It would seem that he’s not from Gipuzkoa, given what was recently published on the InfoCatólica website for the World Youth Day being held in Rio de Janeiro.

We say this because of how surprised he admitted being upon discovering the role played by Father Anchieta (whom we’ve spoken of before) in this history and evangelization of Brazil:

But we now must admit another surprise upon learning that this nation, which has the greatest number of Catholics in the world, recognizes and invokes Beatified José de Anchieta as the “Apostle of Brazil.”  This 16th-century Jesuit, son of a Basque from Urrestilla and born in Tenerife, ended up being nothing less than the cofounder of the cities of São Paulo and São Sebastião do Rio de Janeiro.

How is it possible that a bishop from Gipuzkoa does not know of the origins of a Jesuit who has such historical importance and human value as Padre Anchieta?  This Basque belonged to a family related with that of another man from Gipuzkoa known as Iñigo de Loyola, the founder of the Society of Jesus, who interceded at the end of the War of the Communities so that the military leaders of Gipuzkoa, who defended the legitimacy of Juana I of Castile as queen in the Revolt of the Comuneros (1520–1522) were only deported, rather than decapitated.


José de Anchieta was born in Tenerife.  His father, Juan de Anchieta Celayaran, was one of those leaders from Gipuzkoa, and was sent to Tenerife, which barely thirty years prior had been conquered by the Catholic Monarchs, because of that.  His father sent him to Coimbra when he was just 13 to study at the university there (interestingly, he didn’t send him to a university in Castile), and it was in Portugal where he joined the Society of Jesus (founded, lest we forget, by his father’s cousin).

It is there where he sets sail, on the service of the King of Portugal, in May 1553, along with five Jesuits, towards Brazil, where he would spend his extraordinary and fruitful life.  He never stepped foot on Basque soil, and was always in the service of the Portuguese king.  Despite that, in a letter titled Informação do Brasil e de suas capitanias, dated 1584, José de Anchieta defines himself as “Biscayne”.

We don’t think it’s a trivial matter that the Bishop of San Sebastian recognizes that he did not know about such an important story, nor his importance in the history, growth, and collective sentiment of this South American country.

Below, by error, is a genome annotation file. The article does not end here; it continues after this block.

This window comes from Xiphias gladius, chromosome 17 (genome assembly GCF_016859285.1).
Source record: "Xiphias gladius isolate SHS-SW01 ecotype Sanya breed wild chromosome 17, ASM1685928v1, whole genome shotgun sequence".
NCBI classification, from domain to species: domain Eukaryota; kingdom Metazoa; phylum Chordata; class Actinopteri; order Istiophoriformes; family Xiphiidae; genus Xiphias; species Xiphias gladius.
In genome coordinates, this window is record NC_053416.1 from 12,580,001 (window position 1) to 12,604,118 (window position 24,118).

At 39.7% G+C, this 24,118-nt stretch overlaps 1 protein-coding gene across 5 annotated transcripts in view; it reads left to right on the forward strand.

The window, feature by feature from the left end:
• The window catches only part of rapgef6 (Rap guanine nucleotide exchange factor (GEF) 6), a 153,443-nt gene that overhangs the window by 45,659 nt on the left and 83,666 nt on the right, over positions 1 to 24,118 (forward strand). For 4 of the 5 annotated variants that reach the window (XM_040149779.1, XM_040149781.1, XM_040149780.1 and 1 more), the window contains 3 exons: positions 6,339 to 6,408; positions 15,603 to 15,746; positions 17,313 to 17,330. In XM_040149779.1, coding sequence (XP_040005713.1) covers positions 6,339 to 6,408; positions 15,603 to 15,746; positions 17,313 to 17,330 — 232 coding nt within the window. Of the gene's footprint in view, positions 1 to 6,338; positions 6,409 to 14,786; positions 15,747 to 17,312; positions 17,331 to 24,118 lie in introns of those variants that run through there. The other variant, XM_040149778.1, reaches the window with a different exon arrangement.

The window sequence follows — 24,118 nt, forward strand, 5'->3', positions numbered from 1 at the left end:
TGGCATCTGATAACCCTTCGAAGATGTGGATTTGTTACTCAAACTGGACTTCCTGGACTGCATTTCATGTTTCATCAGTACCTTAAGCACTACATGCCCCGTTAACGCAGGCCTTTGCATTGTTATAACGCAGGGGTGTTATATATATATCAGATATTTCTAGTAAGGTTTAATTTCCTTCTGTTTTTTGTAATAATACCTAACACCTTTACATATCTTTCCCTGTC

Brazil is full of references to the Basque Jesuit; even though, in most cases, he’s labeled as from the Canaries, as if being born on recently-conquered soil because you’re father was exiled is more important than one’s own feeling of belonging.

It would have been an excellent occasion for the monsignor to stand up for this Basque Jesuit, who has been beatified and will most certainly be granted sainthood, by the Catholic Church, as one of the first of many basque missionaries who have world all over the world, and in South America in particular, for centuries, working to build a better and fairer world.  But, given Murrillo’s words, we are simply flabbergasted he was unaware.

Infocatolica – 3/8/2013 – Latin America

San Sebastián de Río de Janeiro

Para los donostiarras que hemos participado de una u otra manera en la Jornada Mundial de la Juventud (JMJ) de Río, nuestra primera sorpresa ha sido comprobar que no solo compartimos patrono con los cariocas, sino también el nombre de la ciudad: «San Sebastián de Río de Janeiro». Pero aún hemos recibo otra sorpresa al saber que esta nación, que es la que tiene el mayor número de católicos del mundo, reconoce e invoca al Beato José de Anchieta como «Apóstol del Brasil». Este jesuita del siglo XVI, hijo de un vasco de Urrestilla y nacido en Tenerife, resultó ser nada menos que el cofundador de las ciudades de Sao Paolo y San Sebastián de Río de Janeiro. En el inolvidable escenario de la playa de Copacabana, el Papa Francisco propuso a José de Anchieta, aquel joven valiente y lleno de fe que llegó a Brasil con tan solo 19 años, como modelo para toda la juventud del mundo.

(Follow) (Automatic translation)

Last Updated on May 18, 2022 by About Basque Country

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